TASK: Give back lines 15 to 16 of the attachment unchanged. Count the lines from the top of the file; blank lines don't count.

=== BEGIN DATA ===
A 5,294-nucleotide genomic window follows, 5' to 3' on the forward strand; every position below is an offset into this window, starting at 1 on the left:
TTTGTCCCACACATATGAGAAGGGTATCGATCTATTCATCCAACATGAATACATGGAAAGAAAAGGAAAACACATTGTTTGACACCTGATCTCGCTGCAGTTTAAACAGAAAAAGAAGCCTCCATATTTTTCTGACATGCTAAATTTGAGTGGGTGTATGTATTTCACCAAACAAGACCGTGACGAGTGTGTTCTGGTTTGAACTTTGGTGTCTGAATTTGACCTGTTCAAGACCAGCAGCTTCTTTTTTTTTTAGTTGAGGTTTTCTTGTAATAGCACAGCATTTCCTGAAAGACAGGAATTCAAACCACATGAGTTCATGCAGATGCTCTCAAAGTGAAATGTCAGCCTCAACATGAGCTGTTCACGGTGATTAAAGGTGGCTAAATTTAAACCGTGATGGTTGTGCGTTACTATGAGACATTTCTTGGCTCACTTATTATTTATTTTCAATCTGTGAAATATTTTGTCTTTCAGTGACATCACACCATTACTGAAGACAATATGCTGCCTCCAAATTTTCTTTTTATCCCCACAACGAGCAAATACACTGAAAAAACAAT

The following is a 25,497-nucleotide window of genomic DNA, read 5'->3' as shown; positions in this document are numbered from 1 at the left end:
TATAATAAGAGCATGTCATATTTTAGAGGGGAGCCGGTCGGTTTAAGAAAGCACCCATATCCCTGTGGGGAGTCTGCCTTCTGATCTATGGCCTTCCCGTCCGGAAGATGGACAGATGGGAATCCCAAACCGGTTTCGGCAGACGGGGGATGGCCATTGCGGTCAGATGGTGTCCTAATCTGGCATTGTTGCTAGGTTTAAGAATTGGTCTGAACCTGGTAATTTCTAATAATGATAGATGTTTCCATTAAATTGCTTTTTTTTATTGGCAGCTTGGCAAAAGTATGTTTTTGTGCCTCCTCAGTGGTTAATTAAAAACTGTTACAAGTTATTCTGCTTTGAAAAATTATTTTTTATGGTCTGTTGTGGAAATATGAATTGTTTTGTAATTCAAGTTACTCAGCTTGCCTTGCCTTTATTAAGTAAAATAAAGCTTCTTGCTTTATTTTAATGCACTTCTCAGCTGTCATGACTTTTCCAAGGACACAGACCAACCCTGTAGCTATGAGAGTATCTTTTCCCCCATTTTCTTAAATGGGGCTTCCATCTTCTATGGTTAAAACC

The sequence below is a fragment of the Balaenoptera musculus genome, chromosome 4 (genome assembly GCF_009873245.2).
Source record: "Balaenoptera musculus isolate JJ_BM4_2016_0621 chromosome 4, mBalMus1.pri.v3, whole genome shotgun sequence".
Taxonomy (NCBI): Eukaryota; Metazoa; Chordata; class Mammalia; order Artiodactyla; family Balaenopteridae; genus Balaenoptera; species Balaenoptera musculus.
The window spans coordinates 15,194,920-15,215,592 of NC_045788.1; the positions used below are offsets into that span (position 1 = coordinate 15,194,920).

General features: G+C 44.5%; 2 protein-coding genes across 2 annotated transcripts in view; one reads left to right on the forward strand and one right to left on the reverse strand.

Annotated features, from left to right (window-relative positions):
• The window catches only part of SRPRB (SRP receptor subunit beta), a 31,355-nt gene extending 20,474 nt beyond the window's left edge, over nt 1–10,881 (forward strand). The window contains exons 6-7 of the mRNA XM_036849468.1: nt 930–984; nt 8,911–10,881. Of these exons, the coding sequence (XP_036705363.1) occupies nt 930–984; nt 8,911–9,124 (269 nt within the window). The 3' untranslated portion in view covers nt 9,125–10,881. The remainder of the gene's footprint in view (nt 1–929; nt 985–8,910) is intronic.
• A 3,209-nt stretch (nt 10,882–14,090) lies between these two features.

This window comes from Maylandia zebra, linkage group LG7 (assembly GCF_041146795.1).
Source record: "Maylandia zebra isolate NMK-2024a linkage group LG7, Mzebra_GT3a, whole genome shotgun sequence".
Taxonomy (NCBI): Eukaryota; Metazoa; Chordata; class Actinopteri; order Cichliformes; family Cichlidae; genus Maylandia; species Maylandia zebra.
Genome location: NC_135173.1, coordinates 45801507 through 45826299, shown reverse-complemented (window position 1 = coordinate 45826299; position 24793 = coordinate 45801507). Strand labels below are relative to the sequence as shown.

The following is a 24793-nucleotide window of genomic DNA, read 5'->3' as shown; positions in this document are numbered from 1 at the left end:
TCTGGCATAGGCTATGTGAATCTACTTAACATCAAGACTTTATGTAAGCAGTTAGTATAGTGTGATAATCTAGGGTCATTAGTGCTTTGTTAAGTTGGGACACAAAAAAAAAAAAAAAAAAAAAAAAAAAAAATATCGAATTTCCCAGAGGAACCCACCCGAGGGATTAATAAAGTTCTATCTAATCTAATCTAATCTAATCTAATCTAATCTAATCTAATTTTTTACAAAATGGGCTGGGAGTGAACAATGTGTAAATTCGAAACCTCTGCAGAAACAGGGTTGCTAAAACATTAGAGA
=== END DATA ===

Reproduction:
Taxonomy (NCBI): Eukaryota; Metazoa; Chordata; class Actinopteri; order Cichliformes; family Cichlidae; genus Maylandia; species Maylandia zebra.
Genome location: NC_135173.1, coordinates 45801507 through 45826299, shown reverse-complemented (window position 1 = coordinate 45826299; position 24793 = coordinate 45801507). Strand labels below are relative to the sequence as shown.